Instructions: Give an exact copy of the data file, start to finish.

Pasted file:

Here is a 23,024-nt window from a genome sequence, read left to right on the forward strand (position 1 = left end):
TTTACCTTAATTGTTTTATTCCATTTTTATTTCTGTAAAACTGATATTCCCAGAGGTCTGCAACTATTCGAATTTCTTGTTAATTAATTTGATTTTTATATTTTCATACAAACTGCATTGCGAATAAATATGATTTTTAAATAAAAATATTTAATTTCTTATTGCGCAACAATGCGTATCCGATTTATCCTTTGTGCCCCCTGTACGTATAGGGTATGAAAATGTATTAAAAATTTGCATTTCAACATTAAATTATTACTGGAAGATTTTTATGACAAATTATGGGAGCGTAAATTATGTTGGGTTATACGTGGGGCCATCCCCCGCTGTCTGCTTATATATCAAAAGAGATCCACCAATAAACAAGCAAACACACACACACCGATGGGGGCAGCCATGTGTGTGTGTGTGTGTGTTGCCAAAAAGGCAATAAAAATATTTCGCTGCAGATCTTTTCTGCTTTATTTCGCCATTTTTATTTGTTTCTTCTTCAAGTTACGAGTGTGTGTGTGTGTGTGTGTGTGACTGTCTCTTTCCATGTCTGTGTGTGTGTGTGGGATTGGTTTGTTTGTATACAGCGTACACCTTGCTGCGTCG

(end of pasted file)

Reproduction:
Here is a 23,024-nt window from a genome sequence, read left to right on the forward strand (position 1 = left end):
TTTACCTTAATTGTTTTATTCCATTTTTATTTCTGTAAAACTGATATTCCCAGAGGTCTGCAACTATTCGAATTTCTTGTTAATTAATTTGATTTTTATATTTTCATACAAACTGCATTGCGAATAAATATGATTTTTAAATAAAAATATTTAATTTCTTATTGCGCAACAATGCGTATCCGATTTATCCTTTGTGCCCCCTGTACGTATAGGGTATGAAAATGTATTAAAAATTTGCATTTCAACATTAAATTATTACTGGAAGATTTTTATGACAAATTATGGGAGCGTAAATTATGTTGGGTTATACGTGGGGCCATCCCCCGCTGTCTGCTTATATATCAAAAGAGATCCACCAATAAACAAGCAAACACACACACACCGATGGGGGCAGCCATGTGTGTGTGTGTGTGTGTTGCCAAAAAGGCAATAAAAATATTTCGCTGCAGATCTTTTCTGCTTTATTTCGCCATTTTTATTTGTTTCTTCTTCAAGTTACGAGTGTGTGTGTGTGTGTGTGTGTGACTGTCTCTTTCCATGTCTGTGTGTGTGTGTGGGATTGGTTTGTTTGTATACAGCGTACACCTTGCTGCGTCG